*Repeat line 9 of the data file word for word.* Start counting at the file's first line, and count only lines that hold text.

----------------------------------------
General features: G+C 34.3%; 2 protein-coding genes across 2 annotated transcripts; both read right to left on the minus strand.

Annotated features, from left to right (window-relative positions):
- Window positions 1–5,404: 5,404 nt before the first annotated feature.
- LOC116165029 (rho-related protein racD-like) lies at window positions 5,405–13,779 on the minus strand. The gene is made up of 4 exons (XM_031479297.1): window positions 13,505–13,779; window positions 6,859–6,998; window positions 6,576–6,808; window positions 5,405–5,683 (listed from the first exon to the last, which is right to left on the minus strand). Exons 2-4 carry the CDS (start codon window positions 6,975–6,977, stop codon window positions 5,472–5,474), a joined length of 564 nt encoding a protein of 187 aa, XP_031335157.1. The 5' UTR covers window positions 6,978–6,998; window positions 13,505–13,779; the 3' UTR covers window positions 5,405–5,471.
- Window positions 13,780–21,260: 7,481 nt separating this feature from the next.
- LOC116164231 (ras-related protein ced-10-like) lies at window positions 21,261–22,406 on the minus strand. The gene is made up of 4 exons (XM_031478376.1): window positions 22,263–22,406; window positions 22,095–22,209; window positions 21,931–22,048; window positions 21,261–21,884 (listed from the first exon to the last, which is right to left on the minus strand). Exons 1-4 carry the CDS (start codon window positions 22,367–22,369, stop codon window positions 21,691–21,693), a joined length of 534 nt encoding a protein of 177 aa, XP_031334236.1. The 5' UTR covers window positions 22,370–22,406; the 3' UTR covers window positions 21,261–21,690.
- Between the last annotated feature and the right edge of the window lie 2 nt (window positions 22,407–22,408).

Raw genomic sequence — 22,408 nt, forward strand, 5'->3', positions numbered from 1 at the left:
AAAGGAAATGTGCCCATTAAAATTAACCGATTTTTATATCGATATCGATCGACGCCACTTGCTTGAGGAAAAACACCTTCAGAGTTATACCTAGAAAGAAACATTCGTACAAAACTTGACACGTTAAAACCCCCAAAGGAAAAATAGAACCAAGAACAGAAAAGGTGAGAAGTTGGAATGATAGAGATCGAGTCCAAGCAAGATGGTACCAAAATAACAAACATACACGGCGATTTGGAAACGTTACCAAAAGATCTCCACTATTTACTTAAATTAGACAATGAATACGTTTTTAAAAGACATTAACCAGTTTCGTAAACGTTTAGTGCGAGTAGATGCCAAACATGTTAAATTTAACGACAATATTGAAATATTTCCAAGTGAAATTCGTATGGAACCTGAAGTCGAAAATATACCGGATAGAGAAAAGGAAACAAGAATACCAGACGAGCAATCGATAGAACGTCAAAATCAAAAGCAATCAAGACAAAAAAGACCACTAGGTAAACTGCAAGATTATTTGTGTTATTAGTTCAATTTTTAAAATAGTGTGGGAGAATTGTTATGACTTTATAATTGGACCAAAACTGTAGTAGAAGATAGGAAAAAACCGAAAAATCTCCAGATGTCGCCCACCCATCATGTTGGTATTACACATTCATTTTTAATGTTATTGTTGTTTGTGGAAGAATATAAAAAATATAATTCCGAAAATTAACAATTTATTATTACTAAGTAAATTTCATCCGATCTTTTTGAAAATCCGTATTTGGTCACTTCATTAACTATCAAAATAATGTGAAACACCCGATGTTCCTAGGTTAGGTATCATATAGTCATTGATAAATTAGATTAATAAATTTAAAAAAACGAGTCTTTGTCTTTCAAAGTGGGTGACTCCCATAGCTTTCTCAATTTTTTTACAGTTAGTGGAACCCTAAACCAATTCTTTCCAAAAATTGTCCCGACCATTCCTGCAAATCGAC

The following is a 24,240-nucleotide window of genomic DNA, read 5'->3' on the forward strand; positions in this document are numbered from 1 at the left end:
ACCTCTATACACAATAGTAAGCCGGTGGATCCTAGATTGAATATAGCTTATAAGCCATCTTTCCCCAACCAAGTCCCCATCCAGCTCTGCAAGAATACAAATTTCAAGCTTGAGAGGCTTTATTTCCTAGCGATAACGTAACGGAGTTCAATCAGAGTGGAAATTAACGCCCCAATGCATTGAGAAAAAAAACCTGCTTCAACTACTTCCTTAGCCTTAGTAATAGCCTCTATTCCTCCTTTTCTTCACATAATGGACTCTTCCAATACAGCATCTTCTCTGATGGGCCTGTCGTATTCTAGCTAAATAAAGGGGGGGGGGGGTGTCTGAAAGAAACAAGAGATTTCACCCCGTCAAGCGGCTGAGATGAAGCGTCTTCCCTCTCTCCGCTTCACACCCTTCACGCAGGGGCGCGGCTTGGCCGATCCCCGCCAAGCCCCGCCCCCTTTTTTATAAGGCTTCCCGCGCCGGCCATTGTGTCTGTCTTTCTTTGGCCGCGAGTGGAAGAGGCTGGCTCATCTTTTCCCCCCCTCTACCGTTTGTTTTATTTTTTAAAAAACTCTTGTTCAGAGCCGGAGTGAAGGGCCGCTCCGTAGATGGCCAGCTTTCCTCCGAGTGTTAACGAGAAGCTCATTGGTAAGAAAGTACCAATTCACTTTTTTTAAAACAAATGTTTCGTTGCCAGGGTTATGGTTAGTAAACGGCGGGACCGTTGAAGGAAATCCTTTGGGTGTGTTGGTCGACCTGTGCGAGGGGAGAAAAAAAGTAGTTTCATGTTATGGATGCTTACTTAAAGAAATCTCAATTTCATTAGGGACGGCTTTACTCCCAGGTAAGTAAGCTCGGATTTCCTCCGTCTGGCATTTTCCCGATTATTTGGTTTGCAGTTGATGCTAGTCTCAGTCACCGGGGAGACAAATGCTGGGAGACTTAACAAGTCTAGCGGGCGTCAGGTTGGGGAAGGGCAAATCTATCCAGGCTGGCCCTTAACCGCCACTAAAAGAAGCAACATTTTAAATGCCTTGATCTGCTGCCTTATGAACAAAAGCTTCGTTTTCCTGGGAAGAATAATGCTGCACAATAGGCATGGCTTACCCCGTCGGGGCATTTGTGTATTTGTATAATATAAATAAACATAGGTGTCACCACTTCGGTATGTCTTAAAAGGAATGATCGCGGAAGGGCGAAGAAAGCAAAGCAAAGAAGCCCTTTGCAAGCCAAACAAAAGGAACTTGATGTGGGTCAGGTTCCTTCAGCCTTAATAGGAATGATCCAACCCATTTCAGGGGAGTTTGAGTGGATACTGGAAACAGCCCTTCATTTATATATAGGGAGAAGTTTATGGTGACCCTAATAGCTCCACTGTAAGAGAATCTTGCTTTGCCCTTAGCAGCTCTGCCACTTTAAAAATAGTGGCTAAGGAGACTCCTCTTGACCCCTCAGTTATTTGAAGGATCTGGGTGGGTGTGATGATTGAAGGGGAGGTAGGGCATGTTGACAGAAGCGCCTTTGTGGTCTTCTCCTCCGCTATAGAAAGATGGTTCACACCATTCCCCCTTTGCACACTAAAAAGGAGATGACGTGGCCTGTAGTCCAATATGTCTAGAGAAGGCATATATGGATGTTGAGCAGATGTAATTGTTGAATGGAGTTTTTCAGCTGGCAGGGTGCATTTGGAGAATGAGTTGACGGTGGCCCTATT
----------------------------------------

AAAGGAAATGTGCCCATTAAAATTAACCGATTTTTATATCGATATCGATCGACGCCACTTGCTTGAGGAAAAACACCTTCAGAGTTATACCTAGAAAGAAACATTCGTACAAAACTTGACACGTTAAAACCCCCAAAGGAAAAATAGAACCAAGAACAGAAAAGGTGAGAAGTTGGAATGATAGAGATCGAGTCCAAGCAAGATGGTACCAAAATAACAAACATACACGGCGATTTGGAAACGTTACCAAAAGATCTCCACTATTTACTTAAATTAGACAATGAATACGTTTTTAAAAGACATTAACCAGTTTCGTAAACGTTTAGTGCGAGTAGATGCCAAACATGTTAAATTTAACGACAATATTGAAATATTTCCAAGTGAAATTCGTATGGAACCTGAAGTCGAAAATATACCGGATAGAGAAAAGGAAACAAGAATACCAGACGAGCAATCGATAGAACGTCAAAATCAAAAGCAATCAAGACAAAAAAGACCACTAGGTAAACTGCAAGATTATTTGTGTTATTAGTTCAATTTTTAAAATAGTGTGGGAGAATTGTTATGACTTTATAATTGGACCAAAACTGTAGTAGAAGATAGGAAAAAACCGAAAAATCTCCAGATGTCGCCCACCCATCATGTTGGTATTACACATTCATTTTTAATGTTATTGTTGTTTGTGGAAGAATATAAAAAATATAATTCCGAAAATTAACAATTTATTATTACTAAGTAAATTTCATCCGATCTTTTTGAAAATCCGTATTTGGTCACTTCATTAACTATCAAAATAATGTGAAACACCCGATGTTCCTAGGTTAGGTATCATATAGTCATTGATAAATTAGATTAATAAATTTAAAAAAACGAGTCTTTGTCTTTCAAAGTGGGTGACTCCCATAGCTTTCTCAATTTTTTTACAGTTAGTGGAACCCTAAACCAATTCTTTCCAAAAATTGTCCCGACCATTCCTGCAAATCGAC